Description: A composite image of the Eagle Nebula (M16) with NASA's Chandra X-ray Observatory and the Hubble Space Telescope penetrates the dark columns of gas and dust to reveal how much star formation is happening there. The Chandra data (red, green, and blue represent low, medium, and high-energy X-rays respectively) show very few X-ray sources in the so-called "Pillars of Creation" themselves. This indicates that star formation peaked in this region several million years ago.
Creator/Photographer: Chandra X-ray Observatory
NASA's Chandra X-ray Observatory, which was launched and deployed by Space Shuttle Columbia on July 23, 1999, is the most sophisticated X-ray observatory built to date. The mirrors on Chandra are the largest, most precisely shaped and aligned, and smoothest mirrors ever constructed. Chandra is helping scientists better understand the hot, turbulent regions of space and answer fundamental questions about origin, evolution, and destiny of the Universe. The images Chandra makes are twenty-five times sharper than the best previous X-ray telescope. NASA's Marshall Space Flight Center in Huntsville, Ala., manages the Chandra program for NASA's Science Mission Directorate in Washington. The Smithsonian Astrophysical Observatory controls Chandra science and flight operations from the Chandra X-ray Center in Cambridge, Massachusetts.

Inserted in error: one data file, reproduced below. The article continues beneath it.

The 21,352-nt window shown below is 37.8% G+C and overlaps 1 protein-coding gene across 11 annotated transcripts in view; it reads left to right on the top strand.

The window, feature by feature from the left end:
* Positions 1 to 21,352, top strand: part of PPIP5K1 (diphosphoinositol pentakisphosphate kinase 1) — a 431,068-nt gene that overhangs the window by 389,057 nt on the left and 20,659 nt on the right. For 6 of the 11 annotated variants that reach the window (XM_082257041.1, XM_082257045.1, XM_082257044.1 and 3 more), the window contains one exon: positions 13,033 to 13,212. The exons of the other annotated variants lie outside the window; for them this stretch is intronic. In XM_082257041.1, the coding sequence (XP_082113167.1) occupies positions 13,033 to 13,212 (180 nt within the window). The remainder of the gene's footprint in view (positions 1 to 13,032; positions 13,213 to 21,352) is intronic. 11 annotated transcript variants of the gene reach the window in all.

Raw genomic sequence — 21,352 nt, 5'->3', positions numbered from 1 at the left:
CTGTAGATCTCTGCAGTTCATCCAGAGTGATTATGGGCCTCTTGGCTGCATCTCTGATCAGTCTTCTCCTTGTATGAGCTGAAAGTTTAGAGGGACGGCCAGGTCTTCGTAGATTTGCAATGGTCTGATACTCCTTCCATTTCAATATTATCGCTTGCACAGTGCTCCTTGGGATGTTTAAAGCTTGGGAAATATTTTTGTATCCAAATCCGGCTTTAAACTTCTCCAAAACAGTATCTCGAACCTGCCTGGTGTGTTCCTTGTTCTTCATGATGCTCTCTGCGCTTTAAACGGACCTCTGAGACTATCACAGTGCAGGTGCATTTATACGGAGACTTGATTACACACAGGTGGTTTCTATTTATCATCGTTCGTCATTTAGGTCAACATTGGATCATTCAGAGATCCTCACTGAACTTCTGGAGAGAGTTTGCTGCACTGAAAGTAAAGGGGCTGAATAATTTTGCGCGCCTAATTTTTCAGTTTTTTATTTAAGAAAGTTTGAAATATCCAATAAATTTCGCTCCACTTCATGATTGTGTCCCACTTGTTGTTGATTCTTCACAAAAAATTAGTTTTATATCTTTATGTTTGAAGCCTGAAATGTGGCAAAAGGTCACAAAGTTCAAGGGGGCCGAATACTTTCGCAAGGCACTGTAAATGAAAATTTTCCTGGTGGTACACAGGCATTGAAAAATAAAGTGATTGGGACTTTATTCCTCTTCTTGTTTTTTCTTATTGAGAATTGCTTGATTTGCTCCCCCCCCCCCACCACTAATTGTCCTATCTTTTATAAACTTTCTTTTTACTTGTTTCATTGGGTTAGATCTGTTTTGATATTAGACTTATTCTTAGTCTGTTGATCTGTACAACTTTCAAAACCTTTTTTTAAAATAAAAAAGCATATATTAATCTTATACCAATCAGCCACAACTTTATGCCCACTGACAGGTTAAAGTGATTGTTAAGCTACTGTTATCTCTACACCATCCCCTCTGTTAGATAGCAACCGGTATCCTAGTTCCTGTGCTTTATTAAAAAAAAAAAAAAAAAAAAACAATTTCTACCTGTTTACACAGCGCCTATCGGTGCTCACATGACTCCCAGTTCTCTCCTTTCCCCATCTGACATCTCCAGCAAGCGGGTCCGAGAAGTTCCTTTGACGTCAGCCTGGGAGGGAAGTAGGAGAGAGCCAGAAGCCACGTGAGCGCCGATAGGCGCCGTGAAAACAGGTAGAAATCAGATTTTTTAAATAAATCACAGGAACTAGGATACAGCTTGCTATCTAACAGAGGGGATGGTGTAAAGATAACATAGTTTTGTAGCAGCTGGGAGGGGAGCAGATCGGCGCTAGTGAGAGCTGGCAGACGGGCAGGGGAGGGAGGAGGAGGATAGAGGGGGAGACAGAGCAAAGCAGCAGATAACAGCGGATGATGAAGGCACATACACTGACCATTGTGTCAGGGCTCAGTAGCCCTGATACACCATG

Medium: Chandra telescope x-ray
Persistent URL: chandra.harvard.edu/photo/2007/m16/
Repository: Smithsonian Astrophysical Observatory
Collection: Normal Stars and Star Clusters Collection
Gift line: X-ray: NASA/CXC/U.Colorado/Linsky et al.; Optical: NASA/ESA/STScI/ASU/J.Hester & P.Scowen.
Accession number: m16